What if you could print out a home as easily as your aeroplane boarding pass?
The Dutch city of Eindhoven is paving the way for this possibility, building an entire neighbourhood with the world’s first inhabitable 3D-printed homes. Five of these houses will be available to rent as early as mid-2019 and demand is already high. Twenty families had applied for the only single-storey house on offer just a week after its images were released.
Called Project Milestone, the development could be a real game changer in the construction industry and is being offered as a solution to the shortage of skilled bricklayers in the Netherlands, according to construction company Van Wijnen, who are collaborating with Eindhoven University of Technology and the Municipality of Eindhoven on the disruptive project. The team at the university also built the world’s first 3D-printed bridge in 2017.
The homes will be located in Meerhoven, in an area called Cluster 16. Eindhoven-based architects Houben/Van Mierlo describe it as ‘a beautiful clearing between the trees that calls for an interpretation of special iconic buildings’. The design has been formulated to mimic ‘sculptures in a sculpture garden’; the boulder-like, grey structures blend in seamlessly with the green of the landscape that surrounds them.
In a sustainable twist, no mould is used to construct the buildings. Instead specially formulated cement is spat from the printer, layer upon layer, according to the architectural plans. Rudy van Gurp, a manager at Van Wijnen explains: ‘We have no need for the moulds used to create houses made with cement today, and so we will never use more cement than is necessary’. The printing process is both environmentally conscious and quick.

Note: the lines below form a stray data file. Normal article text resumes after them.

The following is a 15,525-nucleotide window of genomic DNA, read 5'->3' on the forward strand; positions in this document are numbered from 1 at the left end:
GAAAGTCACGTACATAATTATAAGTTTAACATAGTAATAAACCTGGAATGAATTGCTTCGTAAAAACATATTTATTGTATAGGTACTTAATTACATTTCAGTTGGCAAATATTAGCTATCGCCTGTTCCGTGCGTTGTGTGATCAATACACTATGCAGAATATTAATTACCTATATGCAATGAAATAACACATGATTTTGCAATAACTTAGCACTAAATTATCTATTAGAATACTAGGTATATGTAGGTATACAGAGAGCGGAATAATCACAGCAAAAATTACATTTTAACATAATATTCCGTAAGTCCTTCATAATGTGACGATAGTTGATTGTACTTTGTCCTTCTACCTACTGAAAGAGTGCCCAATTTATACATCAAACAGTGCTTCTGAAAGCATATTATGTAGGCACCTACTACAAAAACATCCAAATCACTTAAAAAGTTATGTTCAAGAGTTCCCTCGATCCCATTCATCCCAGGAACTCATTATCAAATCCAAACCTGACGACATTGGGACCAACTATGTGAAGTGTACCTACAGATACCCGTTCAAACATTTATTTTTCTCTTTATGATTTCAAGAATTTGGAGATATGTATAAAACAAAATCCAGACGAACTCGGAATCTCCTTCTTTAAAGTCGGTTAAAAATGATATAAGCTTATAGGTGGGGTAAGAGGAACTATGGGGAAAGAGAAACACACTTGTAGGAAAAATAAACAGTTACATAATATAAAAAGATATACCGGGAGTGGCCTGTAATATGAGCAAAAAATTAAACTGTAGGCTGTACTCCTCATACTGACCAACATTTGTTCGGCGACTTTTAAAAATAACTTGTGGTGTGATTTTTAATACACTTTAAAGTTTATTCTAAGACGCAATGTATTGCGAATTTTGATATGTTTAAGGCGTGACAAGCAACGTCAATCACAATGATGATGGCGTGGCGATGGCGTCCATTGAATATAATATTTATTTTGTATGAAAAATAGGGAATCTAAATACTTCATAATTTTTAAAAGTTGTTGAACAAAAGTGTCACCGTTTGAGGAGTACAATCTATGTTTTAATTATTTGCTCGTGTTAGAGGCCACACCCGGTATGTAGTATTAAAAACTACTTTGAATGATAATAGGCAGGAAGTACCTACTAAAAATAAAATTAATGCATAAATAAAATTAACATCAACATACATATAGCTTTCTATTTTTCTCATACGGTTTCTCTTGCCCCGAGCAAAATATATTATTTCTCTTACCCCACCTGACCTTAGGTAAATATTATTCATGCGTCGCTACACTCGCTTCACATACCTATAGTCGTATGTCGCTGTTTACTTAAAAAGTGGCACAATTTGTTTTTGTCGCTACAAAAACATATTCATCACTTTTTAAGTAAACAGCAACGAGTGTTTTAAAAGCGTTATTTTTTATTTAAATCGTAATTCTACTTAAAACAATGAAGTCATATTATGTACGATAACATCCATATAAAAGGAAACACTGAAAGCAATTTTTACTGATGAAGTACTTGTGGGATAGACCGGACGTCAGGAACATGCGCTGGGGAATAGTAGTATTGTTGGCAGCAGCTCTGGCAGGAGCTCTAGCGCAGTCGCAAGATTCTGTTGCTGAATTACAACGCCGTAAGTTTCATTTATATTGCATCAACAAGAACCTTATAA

The use of 3D printing technology means that in the future, homes will have the capacity to be entirely ‘smart’, with the wireless sensors necessary for ‘smart’ heating, lighting and security being printed directly on to a property’s walls.
Currently, only the internal and external walls will be created by the printer, which looks like a robotic arm expelling a whipped cream-like cement. But by the time the last of the houses are built, the goal is for the drainage pipes and other fittings to also be made by the printer. The first house, a one-bedroom bungalow, will be built at the university and transported to Cluster 16. The last house, however, will be printed directly on site, reducing the environmental impact even further.